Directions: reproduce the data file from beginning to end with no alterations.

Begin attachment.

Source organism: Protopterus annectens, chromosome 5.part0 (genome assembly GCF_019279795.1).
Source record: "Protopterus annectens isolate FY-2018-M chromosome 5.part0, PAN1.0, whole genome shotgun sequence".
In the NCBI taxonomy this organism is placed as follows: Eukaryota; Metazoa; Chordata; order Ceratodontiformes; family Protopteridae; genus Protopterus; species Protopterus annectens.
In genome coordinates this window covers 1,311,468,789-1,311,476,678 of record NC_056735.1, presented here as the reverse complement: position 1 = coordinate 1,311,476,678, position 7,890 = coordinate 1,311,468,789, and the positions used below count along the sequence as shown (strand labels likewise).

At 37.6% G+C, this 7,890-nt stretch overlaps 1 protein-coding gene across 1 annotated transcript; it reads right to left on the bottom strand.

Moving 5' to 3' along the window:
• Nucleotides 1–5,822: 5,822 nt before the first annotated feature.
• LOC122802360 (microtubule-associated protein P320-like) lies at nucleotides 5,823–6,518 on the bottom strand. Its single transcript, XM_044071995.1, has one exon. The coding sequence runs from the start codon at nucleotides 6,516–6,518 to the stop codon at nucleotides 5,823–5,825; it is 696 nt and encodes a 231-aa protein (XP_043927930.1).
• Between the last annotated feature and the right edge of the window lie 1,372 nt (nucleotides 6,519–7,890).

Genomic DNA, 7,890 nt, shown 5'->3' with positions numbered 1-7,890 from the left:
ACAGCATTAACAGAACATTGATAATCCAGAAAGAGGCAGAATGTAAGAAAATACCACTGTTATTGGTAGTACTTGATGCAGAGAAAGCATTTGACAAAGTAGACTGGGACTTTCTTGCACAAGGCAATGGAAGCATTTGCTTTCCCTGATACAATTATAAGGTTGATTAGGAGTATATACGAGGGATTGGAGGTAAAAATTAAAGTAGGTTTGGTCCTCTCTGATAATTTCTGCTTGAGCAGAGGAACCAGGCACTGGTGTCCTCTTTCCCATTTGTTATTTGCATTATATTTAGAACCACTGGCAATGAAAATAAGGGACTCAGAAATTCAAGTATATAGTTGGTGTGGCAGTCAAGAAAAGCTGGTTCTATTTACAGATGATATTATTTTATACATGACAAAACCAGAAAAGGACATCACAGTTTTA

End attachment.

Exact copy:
Source organism: Protopterus annectens, chromosome 5.part0 (genome assembly GCF_019279795.1).
Source record: "Protopterus annectens isolate FY-2018-M chromosome 5.part0, PAN1.0, whole genome shotgun sequence".
In the NCBI taxonomy this organism is placed as follows: Eukaryota; Metazoa; Chordata; order Ceratodontiformes; family Protopteridae; genus Protopterus; species Protopterus annectens.
In genome coordinates this window covers 1,311,468,789-1,311,476,678 of record NC_056735.1, presented here as the reverse complement: position 1 = coordinate 1,311,476,678, position 7,890 = coordinate 1,311,468,789, and the positions used below count along the sequence as shown (strand labels likewise).

At 37.6% G+C, this 7,890-nt stretch overlaps 1 protein-coding gene across 1 annotated transcript; it reads right to left on the bottom strand.

Moving 5' to 3' along the window:
• Nucleotides 1–5,822: 5,822 nt before the first annotated feature.
• LOC122802360 (microtubule-associated protein P320-like) lies at nucleotides 5,823–6,518 on the bottom strand. Its single transcript, XM_044071995.1, has one exon. The coding sequence runs from the start codon at nucleotides 6,516–6,518 to the stop codon at nucleotides 5,823–5,825; it is 696 nt and encodes a 231-aa protein (XP_043927930.1).
• Between the last annotated feature and the right edge of the window lie 1,372 nt (nucleotides 6,519–7,890).

Genomic DNA, 7,890 nt, shown 5'->3' with positions numbered 1-7,890 from the left:
ACAGCATTAACAGAACATTGATAATCCAGAAAGAGGCAGAATGTAAGAAAATACCACTGTTATTGGTAGTACTTGATGCAGAGAAAGCATTTGACAAAGTAGACTGGGACTTTCTTGCACAAGGCAATGGAAGCATTTGCTTTCCCTGATACAATTATAAGGTTGATTAGGAGTATATACGAGGGATTGGAGGTAAAAATTAAAGTAGGTTTGGTCCTCTCTGATAATTTCTGCTTGAGCAGAGGAACCAGGCACTGGTGTCCTCTTTCCCATTTGTTATTTGCATTATATTTAGAACCACTGGCAATGAAAATAAGGGACTCAGAAATTCAAGTATATAGTTGGTGTGGCAGTCAAGAAAAGCTGGTTCTATTTACAGATGATATTATTTTATACATGACAAAACCAGAAAAGGACATCACAGTTTTA